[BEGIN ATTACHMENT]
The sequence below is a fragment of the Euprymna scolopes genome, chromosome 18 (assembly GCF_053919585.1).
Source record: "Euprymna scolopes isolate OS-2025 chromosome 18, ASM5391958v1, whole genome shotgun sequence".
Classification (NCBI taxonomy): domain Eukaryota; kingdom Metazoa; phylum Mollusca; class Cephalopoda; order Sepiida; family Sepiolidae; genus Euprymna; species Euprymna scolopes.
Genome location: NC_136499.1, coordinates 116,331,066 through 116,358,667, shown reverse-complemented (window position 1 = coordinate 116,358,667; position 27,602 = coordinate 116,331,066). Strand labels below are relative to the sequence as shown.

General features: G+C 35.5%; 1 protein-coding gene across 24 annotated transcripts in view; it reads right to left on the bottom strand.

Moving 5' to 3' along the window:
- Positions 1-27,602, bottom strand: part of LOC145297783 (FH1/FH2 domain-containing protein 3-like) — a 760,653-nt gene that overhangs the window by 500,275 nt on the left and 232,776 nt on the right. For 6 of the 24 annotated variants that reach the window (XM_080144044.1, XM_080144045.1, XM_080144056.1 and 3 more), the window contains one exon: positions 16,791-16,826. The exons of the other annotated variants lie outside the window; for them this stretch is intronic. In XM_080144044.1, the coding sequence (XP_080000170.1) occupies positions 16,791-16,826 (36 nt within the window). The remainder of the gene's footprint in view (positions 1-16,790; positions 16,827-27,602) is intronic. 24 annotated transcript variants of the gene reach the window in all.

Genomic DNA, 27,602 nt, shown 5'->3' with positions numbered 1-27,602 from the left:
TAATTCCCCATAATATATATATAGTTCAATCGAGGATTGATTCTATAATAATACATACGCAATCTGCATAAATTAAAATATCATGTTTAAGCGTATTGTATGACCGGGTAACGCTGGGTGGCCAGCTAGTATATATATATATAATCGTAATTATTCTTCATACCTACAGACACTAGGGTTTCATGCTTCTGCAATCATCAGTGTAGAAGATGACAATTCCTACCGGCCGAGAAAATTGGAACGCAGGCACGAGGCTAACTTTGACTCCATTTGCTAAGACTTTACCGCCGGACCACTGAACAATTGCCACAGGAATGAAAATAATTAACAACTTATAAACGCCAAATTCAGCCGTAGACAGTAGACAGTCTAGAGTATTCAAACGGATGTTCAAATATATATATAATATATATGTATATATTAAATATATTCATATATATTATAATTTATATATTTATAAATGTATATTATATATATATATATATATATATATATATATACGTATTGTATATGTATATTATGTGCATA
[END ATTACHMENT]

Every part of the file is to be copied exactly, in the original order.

The sequence below is a fragment of the Euprymna scolopes genome, chromosome 18 (assembly GCF_053919585.1).
Source record: "Euprymna scolopes isolate OS-2025 chromosome 18, ASM5391958v1, whole genome shotgun sequence".
Classification (NCBI taxonomy): domain Eukaryota; kingdom Metazoa; phylum Mollusca; class Cephalopoda; order Sepiida; family Sepiolidae; genus Euprymna; species Euprymna scolopes.
Genome location: NC_136499.1, coordinates 116,331,066 through 116,358,667, shown reverse-complemented (window position 1 = coordinate 116,358,667; position 27,602 = coordinate 116,331,066). Strand labels below are relative to the sequence as shown.

General features: G+C 35.5%; 1 protein-coding gene across 24 annotated transcripts in view; it reads right to left on the bottom strand.

Moving 5' to 3' along the window:
- Positions 1-27,602, bottom strand: part of LOC145297783 (FH1/FH2 domain-containing protein 3-like) — a 760,653-nt gene that overhangs the window by 500,275 nt on the left and 232,776 nt on the right. For 6 of the 24 annotated variants that reach the window (XM_080144044.1, XM_080144045.1, XM_080144056.1 and 3 more), the window contains one exon: positions 16,791-16,826. The exons of the other annotated variants lie outside the window; for them this stretch is intronic. In XM_080144044.1, the coding sequence (XP_080000170.1) occupies positions 16,791-16,826 (36 nt within the window). The remainder of the gene's footprint in view (positions 1-16,790; positions 16,827-27,602) is intronic. 24 annotated transcript variants of the gene reach the window in all.

Genomic DNA, 27,602 nt, shown 5'->3' with positions numbered 1-27,602 from the left:
TAATTCCCCATAATATATATATAGTTCAATCGAGGATTGATTCTATAATAATACATACGCAATCTGCATAAATTAAAATATCATGTTTAAGCGTATTGTATGACCGGGTAACGCTGGGTGGCCAGCTAGTATATATATATATAATCGTAATTATTCTTCATACCTACAGACACTAGGGTTTCATGCTTCTGCAATCATCAGTGTAGAAGATGACAATTCCTACCGGCCGAGAAAATTGGAACGCAGGCACGAGGCTAACTTTGACTCCATTTGCTAAGACTTTACCGCCGGACCACTGAACAATTGCCACAGGAATGAAAATAATTAACAACTTATAAACGCCAAATTCAGCCGTAGACAGTAGACAGTCTAGAGTATTCAAACGGATGTTCAAATATATATATAATATATATGTATATATTAAATATATTCATATATATTATAATTTATATATTTATAAATGTATATTATATATATATATATATATATATATATATATACGTATTGTATATGTATATTATGTGCATA